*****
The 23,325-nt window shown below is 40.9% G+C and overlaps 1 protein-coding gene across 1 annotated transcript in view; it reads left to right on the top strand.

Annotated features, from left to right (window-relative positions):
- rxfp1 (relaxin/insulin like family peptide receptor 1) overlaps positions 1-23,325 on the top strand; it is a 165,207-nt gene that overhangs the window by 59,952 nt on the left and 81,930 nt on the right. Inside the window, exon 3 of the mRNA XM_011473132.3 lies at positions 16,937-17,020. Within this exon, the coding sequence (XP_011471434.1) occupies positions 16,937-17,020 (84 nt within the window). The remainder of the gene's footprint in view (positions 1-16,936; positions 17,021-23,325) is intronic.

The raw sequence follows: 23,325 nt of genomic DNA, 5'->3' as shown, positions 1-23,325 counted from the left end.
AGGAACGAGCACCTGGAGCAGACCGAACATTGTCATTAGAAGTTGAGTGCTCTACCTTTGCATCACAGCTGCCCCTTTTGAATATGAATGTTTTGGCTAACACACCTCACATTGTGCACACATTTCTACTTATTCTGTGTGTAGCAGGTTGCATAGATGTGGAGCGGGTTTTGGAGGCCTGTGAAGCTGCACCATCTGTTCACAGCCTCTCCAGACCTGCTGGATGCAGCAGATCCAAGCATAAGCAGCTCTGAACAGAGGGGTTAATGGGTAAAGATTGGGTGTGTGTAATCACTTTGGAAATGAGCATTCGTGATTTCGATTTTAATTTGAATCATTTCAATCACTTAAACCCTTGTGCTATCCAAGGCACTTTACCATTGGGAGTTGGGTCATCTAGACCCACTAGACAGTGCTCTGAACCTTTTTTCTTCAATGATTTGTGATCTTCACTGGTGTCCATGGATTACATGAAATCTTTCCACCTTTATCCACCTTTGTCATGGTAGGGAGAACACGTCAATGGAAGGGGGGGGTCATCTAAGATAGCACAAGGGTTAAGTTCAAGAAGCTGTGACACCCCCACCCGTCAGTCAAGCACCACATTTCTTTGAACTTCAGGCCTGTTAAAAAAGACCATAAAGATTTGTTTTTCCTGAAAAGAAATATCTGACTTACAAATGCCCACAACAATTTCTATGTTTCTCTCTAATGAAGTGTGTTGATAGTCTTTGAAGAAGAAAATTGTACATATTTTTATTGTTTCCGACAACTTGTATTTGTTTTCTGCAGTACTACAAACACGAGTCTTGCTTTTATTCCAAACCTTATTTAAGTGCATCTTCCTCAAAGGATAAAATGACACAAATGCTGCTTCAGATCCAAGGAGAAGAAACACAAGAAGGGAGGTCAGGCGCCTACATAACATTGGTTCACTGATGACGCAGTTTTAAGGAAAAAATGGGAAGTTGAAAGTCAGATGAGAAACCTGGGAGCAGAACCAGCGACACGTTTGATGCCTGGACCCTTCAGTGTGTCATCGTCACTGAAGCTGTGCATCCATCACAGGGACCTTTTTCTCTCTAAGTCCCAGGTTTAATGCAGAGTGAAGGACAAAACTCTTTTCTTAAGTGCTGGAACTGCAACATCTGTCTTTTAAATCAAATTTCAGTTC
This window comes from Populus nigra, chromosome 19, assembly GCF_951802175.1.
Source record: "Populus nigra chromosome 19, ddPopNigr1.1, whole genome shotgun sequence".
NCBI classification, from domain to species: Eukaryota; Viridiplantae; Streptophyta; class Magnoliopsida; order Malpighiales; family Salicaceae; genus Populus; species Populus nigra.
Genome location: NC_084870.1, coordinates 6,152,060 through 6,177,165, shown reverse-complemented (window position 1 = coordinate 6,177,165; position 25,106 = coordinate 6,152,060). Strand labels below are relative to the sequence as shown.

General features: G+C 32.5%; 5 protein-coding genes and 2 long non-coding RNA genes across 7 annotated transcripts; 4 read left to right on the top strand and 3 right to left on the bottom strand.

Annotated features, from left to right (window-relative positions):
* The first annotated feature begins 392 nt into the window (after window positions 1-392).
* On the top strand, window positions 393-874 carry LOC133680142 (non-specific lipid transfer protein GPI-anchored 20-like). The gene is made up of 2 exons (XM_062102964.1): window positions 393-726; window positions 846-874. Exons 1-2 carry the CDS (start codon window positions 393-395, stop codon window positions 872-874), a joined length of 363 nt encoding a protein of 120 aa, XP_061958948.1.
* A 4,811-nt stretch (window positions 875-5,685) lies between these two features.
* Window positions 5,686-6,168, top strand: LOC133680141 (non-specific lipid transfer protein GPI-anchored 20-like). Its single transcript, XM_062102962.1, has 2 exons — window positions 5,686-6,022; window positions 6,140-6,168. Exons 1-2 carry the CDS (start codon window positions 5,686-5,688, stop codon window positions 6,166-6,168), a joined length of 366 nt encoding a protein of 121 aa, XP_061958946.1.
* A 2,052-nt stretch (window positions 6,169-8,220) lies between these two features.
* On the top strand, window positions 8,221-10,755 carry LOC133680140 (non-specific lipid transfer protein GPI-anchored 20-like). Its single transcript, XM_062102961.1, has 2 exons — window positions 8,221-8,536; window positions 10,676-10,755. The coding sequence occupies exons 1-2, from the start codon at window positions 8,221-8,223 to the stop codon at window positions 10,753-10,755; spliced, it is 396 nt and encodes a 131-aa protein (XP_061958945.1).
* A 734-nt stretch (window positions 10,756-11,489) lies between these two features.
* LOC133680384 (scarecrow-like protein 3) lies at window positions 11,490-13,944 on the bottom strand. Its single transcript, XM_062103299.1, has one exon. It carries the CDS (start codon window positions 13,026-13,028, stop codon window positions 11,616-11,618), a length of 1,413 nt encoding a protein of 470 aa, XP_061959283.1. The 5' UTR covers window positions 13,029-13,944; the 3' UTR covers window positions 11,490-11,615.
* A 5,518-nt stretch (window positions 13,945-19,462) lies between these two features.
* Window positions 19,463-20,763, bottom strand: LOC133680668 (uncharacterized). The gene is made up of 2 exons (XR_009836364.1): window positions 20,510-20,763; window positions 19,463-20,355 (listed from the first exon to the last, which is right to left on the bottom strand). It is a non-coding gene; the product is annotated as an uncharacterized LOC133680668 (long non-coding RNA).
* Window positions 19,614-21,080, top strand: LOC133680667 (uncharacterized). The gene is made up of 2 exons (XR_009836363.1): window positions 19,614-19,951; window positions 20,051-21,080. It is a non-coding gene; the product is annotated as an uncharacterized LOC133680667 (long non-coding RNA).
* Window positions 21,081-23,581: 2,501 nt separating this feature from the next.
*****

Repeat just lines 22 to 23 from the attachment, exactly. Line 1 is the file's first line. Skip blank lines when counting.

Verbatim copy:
* Window positions 19,614-21,080, top strand: LOC133680667 (uncharacterized). The gene is made up of 2 exons (XR_009836363.1): window positions 19,614-19,951; window positions 20,051-21,080. It is a non-coding gene; the product is annotated as an uncharacterized LOC133680667 (long non-coding RNA).
* Window positions 21,081-23,581: 2,501 nt separating this feature from the next.